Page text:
I’ve been substituting for a volunteer who has been sick so I’ve been quite busy teaching-on-the-fly to the third, fourth, and fifth graders.  It is absolutely exhausting and there are some days when I just want to wring their little necks because they create absolute mayhem in the classroom with their incessant whining and talking over each other.  You spend more time trying to control their ADD tendencies than teaching, but there are other days when you get a token of appreciation from a student that makes it all worth it. 

Here’s an example.  Meet Barath…

Some days he really is the bane of my existence!  In class, he is constantly out of his seat, taking off his shoes, shouting out answers when others are called on, and disrupting class.  Every day I hear “Miss Vivian, can I go to the toilet?” or “Miss Vivian, can I sharpen my pencil?”  He clearly knows his way around the volunteer vulnerability.  Surely, he must have to pee at the same class period everyday and I bet his pencil becomes dull like clockwork.  The tricks never change - kids always want to test their boundaries! 

Here he is causing trouble below...

Last week, I caught Barath doodling with a red glitter pen in his grammar notebook (fyi - red pens are reserved for teachers marks) instead of doing an exercise with linking verbs.  I asked him several times to pay attention, but he continued to doodle.  So I made an example out of him by taking the glitter pen into my possession.  I told him that my friends in America would probably like a letter with glitter.  His remarks were “I’m sorry, Miss.  I won’t do it again.”  Of course, I felt better for a quick minute, then guilty for calling him out in front of his friends.  After class, Barath comes to me with his tail between his legs, “Ma’am I’m really sorry.  Can I have my pen back?”  What?!  Apparently, he took it from another boy and promised to give it back.  On a matter of principal, I didn’t give him his pen back.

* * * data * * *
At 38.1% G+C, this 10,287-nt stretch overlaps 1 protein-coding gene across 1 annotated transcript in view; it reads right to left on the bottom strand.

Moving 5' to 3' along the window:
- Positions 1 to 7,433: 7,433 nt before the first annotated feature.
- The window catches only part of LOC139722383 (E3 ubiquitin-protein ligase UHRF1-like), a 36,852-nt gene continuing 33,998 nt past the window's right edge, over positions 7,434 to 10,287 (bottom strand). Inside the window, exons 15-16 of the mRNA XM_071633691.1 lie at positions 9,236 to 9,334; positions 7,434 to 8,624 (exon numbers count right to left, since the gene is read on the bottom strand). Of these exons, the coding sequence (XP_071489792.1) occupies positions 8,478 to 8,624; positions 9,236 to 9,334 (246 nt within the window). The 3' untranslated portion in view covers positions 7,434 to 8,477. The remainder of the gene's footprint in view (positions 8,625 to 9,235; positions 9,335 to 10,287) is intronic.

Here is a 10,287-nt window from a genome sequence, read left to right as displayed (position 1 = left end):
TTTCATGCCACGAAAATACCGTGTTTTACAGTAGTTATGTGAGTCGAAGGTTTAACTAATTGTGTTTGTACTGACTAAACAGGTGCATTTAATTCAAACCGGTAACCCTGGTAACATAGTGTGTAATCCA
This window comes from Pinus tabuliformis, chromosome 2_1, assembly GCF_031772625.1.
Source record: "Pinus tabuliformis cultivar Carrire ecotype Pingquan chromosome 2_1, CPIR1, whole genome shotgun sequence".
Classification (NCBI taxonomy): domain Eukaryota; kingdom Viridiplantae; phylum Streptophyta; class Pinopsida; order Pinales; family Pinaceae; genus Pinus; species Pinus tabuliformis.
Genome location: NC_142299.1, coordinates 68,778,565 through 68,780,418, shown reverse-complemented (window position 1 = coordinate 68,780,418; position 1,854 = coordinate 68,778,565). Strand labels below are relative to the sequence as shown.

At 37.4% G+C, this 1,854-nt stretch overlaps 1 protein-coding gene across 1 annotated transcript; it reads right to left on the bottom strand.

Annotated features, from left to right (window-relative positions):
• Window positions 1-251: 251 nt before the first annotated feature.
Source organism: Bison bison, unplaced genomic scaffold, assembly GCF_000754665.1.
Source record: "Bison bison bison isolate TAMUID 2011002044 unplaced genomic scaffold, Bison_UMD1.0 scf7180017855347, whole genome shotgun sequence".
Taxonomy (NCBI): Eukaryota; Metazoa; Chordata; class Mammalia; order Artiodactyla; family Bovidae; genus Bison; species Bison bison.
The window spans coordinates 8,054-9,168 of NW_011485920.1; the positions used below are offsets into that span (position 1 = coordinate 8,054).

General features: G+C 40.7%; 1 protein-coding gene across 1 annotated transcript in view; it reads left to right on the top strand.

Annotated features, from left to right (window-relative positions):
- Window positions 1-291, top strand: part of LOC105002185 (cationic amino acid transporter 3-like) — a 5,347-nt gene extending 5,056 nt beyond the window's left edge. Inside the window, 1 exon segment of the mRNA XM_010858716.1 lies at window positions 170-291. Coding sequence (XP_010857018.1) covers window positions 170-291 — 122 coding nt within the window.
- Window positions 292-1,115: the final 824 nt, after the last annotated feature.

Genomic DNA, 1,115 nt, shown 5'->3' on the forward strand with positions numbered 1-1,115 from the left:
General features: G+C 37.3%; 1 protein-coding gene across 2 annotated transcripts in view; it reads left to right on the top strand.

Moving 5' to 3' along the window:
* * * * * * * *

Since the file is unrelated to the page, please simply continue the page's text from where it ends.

Then you have students like Hemanth:

He is the antithesis of Barath.  He sits quietly, pays attention, and is quite adept at getting positive attention from his teachers.  Last week, in my art class, they were instructed to write Diwali cards.  I was the happy recipient of his Diwali card which read:

The front reads:
To Miss Vivian!  I Love U!

Then the card opens and reads:
Dear Miss Vivian, I love you.  You are teaching us so much.  You are the best teacher.  Happy Diwali.  By Hemanth

On the back it reads “Thank you, Vivian!

Of course, my heart melted…call me a sucker, but Hemanth is smooth!!!

Saturday, October 3, 2009

Week 1 in India

I’ve completed my introductory week at Shanti Bhavan and I must admit that it has been a tough adjustment and very exhausting. I finally got my schedule. I’m teaching 6th grade math, 9th grade creative writing, 12th grade thesis writing, 4th-8th grade health, and 1st-5th grade art. Here’s what a typical day looks like (they also go to school ½ day on Saturday):

8:30- 9:15
1st Period
2nd Period
3rd Period
AM Snack
4th Period
5th Period
6th Period
7th Period
8th Period
Afternoon Tea
After-school Activities

Evening Session

A few of my art students below: